I should like to congratulate the hon. Member for West Bromwich, East (Mr. Snape), who has stood up for his belief in the tunnel. I was quite interested to see the cross-voting that took place in Committee. In 13 years in the House, I had not experienced that before. The hon. Member for West Bromwich, East served for a long time on the Select Committee, as did other hon. Members, and they have lived with this issue for a long time. How on earth can they go through another public inquiry? God help us, is all I can say. I do not want to be around if that is going to happen.
Of course I should like to see those who will be adversely affected, principally in Kent, given proper compensation. On the whole, the evidence to date confirms that that is already happening.
I fully understand the actions of those hon. Members who represent the constituents who will be hurt the most, and incidentally of the prospective candidates for those seats, some of whom have called me many names under the sun. However, I have stuck to my guns. It is a long tradition of this House that in such instances hon. Members should put the fears of their constituents first. I should have done the same for the Isle of Wight.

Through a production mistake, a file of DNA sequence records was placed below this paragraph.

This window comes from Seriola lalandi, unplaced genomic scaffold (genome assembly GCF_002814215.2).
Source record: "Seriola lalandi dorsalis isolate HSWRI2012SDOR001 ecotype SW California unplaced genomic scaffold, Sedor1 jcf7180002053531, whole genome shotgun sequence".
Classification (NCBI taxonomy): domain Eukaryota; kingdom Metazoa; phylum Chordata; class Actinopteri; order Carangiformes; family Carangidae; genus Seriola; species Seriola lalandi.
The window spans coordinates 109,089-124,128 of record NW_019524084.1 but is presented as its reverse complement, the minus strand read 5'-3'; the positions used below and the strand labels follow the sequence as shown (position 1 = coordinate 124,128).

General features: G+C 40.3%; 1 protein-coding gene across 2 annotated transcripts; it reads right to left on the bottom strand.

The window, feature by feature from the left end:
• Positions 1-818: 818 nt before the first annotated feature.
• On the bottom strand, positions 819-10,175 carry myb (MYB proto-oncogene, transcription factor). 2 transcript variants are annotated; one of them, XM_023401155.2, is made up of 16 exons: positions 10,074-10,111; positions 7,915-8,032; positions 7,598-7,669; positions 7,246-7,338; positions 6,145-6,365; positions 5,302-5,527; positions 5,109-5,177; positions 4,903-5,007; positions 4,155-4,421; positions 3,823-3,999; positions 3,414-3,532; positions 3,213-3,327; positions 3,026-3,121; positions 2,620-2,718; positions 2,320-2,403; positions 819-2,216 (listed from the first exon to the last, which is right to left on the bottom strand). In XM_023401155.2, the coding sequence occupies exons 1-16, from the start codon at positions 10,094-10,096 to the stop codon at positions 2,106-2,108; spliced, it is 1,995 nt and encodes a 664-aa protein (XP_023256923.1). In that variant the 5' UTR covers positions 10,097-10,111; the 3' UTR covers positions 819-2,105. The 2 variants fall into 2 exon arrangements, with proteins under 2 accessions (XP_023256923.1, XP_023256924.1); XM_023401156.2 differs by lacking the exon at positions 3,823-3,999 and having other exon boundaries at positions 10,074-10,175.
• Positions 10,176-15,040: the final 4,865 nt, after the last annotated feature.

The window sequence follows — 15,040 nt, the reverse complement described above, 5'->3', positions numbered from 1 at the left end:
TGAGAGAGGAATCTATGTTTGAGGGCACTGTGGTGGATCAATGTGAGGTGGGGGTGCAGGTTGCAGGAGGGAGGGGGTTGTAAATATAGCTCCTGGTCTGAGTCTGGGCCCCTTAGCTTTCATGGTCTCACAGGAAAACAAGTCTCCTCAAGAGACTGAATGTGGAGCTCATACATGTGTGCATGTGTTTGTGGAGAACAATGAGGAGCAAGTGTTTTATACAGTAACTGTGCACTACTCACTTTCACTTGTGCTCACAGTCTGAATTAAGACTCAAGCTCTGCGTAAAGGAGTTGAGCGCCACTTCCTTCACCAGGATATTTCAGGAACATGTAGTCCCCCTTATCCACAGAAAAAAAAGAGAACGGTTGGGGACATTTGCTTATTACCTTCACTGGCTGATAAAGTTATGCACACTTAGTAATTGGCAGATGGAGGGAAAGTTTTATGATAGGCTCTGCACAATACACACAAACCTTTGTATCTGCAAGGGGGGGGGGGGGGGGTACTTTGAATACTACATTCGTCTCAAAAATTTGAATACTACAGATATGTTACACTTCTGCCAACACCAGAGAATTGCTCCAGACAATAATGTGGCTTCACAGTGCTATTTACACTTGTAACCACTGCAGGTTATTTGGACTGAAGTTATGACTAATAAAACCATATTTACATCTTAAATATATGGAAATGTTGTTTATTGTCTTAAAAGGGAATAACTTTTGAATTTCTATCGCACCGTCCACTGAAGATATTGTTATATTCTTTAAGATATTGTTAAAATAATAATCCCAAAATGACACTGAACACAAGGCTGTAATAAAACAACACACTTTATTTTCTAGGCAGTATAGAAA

Nevertheless, my party has long supported the building of the fixed link, although we always saw it as a public sector project. The fact that we saw it as a rail-only tunnel, built by the public sector, does not mean that we should change our attitude now. As I have said before, I should like to see the tunnel built in my lifetime so that I can enjoy travelling to the continent in comfort, from Waterloo to Paris, and I long to do so.
I should like to make just two points. First, despite the malediction from my hon. Friend the Member for Thanet, South (Mr. Aitken), I should like to say that many people in Kent are looking forward to the Channel tunnel as a real opportunity to increase their prosperity and job opportunities. Although some of my constituents are nervous, most will welcome the completion of the Channel tunnel
Secondly, I should like to advise the Minister that nobody in Kent will welcome the Channel tunnel if the various roadworks, junctions and road widenings that have been promised are not completed before the Channel starts to operate. That is a matter of the utmost importance everywhere in Kent, and I feel that it is important that I say so tonight.